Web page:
LONDON (Reuters) - Russians wary about Vladimir Putin's return as president and weary of London's crowded metropolis are ploughing their cash into greener pastures outside the British capital, driving up prices for the best country homes.
Data from property consultancy Knight Frank showed Russians accounted for 26 percent of sales of country homes worth over 5 million pounds in the first half of 2012, up a sixth on the same period last year.
"The general pastoral feel of the chocolate-box England is very appealing when compared to the political and economic turmoil back home," Knight Frank's Head of Russia Desk, Elena Norton, told Reuters.
While Russians have been buying homes in London for over a decade, political uncertainty over the outcome of this year's presidential election spurred more to seek British property as a means of protecting their cash, Knight Frank said.
That buying has spilled out to areas close to London as luxury home prices in the city rocketed over the year, boosted by a spike in interest from the Middle East and Far East investors also seeking a safe haven amid global economic uncertainty.
Demand for country houses has helped the price of 5 million pound-plus properties rise 3.5 percent in the year to end-June, against a 4.8 percent fall in the broader country home market, Knight Frank said.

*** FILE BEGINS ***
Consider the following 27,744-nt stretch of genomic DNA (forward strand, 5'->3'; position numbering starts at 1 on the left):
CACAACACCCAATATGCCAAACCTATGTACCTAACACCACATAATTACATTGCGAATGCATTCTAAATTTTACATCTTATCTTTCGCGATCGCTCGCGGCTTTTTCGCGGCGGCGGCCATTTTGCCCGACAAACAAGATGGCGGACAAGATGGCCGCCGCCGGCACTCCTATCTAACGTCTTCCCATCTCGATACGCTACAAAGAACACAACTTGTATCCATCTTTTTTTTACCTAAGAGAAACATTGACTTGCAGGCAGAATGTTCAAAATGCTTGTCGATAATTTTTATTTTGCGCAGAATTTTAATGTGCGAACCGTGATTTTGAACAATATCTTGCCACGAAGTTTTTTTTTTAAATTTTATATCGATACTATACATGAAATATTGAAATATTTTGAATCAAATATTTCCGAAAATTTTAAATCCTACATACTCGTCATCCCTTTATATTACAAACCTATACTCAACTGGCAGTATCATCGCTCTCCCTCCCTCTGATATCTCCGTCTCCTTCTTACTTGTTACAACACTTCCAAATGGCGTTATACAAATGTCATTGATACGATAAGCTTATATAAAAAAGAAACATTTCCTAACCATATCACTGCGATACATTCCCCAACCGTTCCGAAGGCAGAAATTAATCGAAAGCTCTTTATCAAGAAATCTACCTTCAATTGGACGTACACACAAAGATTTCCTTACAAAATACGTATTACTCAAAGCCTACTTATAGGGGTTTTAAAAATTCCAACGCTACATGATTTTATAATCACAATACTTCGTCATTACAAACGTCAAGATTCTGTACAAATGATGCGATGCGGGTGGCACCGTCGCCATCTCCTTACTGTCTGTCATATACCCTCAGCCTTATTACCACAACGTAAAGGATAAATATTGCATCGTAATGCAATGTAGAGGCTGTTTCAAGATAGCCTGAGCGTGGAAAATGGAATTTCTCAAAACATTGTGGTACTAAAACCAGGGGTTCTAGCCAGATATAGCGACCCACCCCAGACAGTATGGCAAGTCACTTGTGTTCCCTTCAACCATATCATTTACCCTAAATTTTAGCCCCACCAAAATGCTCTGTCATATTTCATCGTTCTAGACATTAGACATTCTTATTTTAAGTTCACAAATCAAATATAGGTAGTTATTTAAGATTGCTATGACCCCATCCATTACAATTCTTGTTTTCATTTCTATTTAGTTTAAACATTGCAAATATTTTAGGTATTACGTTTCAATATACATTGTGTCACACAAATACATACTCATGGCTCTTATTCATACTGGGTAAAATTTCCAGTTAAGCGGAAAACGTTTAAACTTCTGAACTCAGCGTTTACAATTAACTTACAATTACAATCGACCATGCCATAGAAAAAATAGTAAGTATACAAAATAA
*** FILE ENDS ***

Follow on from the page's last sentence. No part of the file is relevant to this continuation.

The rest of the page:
"There are more Russians than any other nationalities bar the British buying such homes," said James Cleland, a partner in Knight Frank's country home department.
Russians prefer country homes located within private gated estates, he said. The counties of Berkshire, Oxfordshire and Surrey were most popular, being an hour by car from London.
"Many already have a central London home but see that property in the country is cheaper by quite some margin," said Andrew Langton, managing director of high-end estate agent Aylesford.
"They are fed up sharing a lift with a load of other Russians they are trying to avoid in Moscow and decide they now want some outdoor space, privacy and the good schools of the country." (Additional reporting by Tom Bill; Editing by Dan Lalor)